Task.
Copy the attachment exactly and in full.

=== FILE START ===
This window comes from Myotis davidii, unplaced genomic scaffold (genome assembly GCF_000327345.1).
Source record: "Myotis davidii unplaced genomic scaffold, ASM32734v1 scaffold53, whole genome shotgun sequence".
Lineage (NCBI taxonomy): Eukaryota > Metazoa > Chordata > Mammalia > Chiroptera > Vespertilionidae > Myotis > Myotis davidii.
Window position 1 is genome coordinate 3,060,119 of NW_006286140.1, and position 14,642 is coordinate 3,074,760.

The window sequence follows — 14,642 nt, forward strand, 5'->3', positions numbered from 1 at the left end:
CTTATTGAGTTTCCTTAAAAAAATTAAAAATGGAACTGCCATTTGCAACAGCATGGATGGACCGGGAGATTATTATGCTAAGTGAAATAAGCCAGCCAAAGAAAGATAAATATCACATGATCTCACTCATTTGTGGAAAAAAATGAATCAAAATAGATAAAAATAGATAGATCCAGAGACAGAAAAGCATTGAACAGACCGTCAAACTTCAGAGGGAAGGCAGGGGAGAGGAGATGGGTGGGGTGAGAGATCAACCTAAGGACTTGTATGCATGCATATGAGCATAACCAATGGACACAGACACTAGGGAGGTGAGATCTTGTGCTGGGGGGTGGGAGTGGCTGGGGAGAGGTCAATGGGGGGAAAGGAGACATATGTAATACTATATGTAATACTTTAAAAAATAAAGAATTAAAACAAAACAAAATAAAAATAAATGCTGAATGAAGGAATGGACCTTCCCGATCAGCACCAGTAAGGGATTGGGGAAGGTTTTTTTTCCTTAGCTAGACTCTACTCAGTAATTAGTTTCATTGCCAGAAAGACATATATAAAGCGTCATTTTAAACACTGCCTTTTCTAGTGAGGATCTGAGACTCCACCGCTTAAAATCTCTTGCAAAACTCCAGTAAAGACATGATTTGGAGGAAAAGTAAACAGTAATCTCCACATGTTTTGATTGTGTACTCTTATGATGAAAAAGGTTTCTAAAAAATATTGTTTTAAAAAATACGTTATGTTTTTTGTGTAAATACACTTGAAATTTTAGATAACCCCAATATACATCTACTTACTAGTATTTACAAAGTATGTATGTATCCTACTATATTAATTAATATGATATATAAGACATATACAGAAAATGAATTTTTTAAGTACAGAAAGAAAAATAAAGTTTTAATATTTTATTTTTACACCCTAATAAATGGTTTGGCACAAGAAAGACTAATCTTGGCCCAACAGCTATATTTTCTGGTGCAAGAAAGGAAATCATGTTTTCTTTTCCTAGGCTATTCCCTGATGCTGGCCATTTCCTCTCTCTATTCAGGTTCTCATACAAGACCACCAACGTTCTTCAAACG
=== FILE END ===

This window comes from Myotis davidii, unplaced genomic scaffold (genome assembly GCF_000327345.1).
Source record: "Myotis davidii unplaced genomic scaffold, ASM32734v1 scaffold53, whole genome shotgun sequence".
Lineage (NCBI taxonomy): Eukaryota > Metazoa > Chordata > Mammalia > Chiroptera > Vespertilionidae > Myotis > Myotis davidii.
Window position 1 is genome coordinate 3,060,119 of NW_006286140.1, and position 14,642 is coordinate 3,074,760.

The window sequence follows — 14,642 nt, forward strand, 5'->3', positions numbered from 1 at the left end:
CTTATTGAGTTTCCTTAAAAAAATTAAAAATGGAACTGCCATTTGCAACAGCATGGATGGACCGGGAGATTATTATGCTAAGTGAAATAAGCCAGCCAAAGAAAGATAAATATCACATGATCTCACTCATTTGTGGAAAAAAATGAATCAAAATAGATAAAAATAGATAGATCCAGAGACAGAAAAGCATTGAACAGACCGTCAAACTTCAGAGGGAAGGCAGGGGAGAGGAGATGGGTGGGGTGAGAGATCAACCTAAGGACTTGTATGCATGCATATGAGCATAACCAATGGACACAGACACTAGGGAGGTGAGATCTTGTGCTGGGGGGTGGGAGTGGCTGGGGAGAGGTCAATGGGGGGAAAGGAGACATATGTAATACTATATGTAATACTTTAAAAAATAAAGAATTAAAACAAAACAAAATAAAAATAAATGCTGAATGAAGGAATGGACCTTCCCGATCAGCACCAGTAAGGGATTGGGGAAGGTTTTTTTTCCTTAGCTAGACTCTACTCAGTAATTAGTTTCATTGCCAGAAAGACATATATAAAGCGTCATTTTAAACACTGCCTTTTCTAGTGAGGATCTGAGACTCCACCGCTTAAAATCTCTTGCAAAACTCCAGTAAAGACATGATTTGGAGGAAAAGTAAACAGTAATCTCCACATGTTTTGATTGTGTACTCTTATGATGAAAAAGGTTTCTAAAAAATATTGTTTTAAAAAATACGTTATGTTTTTTGTGTAAATACACTTGAAATTTTAGATAACCCCAATATACATCTACTTACTAGTATTTACAAAGTATGTATGTATCCTACTATATTAATTAATATGATATATAAGACATATACAGAAAATGAATTTTTTAAGTACAGAAAGAAAAATAAAGTTTTAATATTTTATTTTTACACCCTAATAAATGGTTTGGCACAAGAAAGACTAATCTTGGCCCAACAGCTATATTTTCTGGTGCAAGAAAGGAAATCATGTTTTCTTTTCCTAGGCTATTCCCTGATGCTGGCCATTTCCTCTCTCTATTCAGGTTCTCATACAAGACCACCAACGTTCTTCAAACG